Reply to post: Age of the universe

Three certainties in life: Death, taxes and the speed of light – wait no, maybe not that last one

Anonymous Coward
Anonymous Coward

Age of the universe

The main idea I've read over the years is that the speed of light is constant throughout space but not over time. In other words it is the same everywhere but that "same" value has been decreasing *over time* from an extremely large multiple since the universe came into being/inflated/rebounded/was created/whatever your guess is.

A much higher speed of light in the past would enable the expansion of the universe to have occurred very much (hugely in fact) quicker. If so then the universe could be fantastically younger than currently thought as it's size (which is based partly on today's light speed "constant") affects calculations of it's age and assumes the same speed of light over time.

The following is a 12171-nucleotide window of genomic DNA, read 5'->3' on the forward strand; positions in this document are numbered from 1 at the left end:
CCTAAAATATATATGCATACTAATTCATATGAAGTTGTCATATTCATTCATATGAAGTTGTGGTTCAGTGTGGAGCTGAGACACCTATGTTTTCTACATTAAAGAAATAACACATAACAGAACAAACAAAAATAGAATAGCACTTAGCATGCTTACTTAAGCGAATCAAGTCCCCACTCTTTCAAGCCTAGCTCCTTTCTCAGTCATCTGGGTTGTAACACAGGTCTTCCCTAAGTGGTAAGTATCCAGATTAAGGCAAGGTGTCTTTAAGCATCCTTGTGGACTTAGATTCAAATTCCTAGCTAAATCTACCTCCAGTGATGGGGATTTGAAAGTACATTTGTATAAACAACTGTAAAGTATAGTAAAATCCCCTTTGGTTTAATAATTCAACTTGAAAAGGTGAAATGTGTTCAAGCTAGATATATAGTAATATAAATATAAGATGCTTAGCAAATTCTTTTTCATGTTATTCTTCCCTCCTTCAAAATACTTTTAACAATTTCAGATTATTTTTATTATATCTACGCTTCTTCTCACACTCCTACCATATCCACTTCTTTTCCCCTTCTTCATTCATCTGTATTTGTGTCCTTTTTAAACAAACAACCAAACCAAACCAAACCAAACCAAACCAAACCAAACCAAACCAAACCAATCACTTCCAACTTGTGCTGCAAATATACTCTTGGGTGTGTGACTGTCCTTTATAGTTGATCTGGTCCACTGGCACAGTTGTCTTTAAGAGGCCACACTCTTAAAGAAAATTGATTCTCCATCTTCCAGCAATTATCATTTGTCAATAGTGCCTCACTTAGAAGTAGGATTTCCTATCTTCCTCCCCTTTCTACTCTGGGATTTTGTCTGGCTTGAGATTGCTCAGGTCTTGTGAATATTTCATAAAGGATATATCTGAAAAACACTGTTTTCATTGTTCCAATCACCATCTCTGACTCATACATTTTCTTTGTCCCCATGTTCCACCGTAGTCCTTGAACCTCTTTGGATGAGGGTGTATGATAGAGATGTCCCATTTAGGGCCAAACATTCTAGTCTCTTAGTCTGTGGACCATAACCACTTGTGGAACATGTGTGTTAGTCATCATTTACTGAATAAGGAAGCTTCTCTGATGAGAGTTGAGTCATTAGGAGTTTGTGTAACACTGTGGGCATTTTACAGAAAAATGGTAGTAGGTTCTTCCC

In addition, there are many dating methods that indirectly include the speed of light in their calculations and whose results could be off by an order of magnitude on an exponential scale projected backwards over time.

These are only hypotheses but if true then the simple fact of a vastly higher speed of light in the past could lead to a young universe with a young Earth and a young fossil record.


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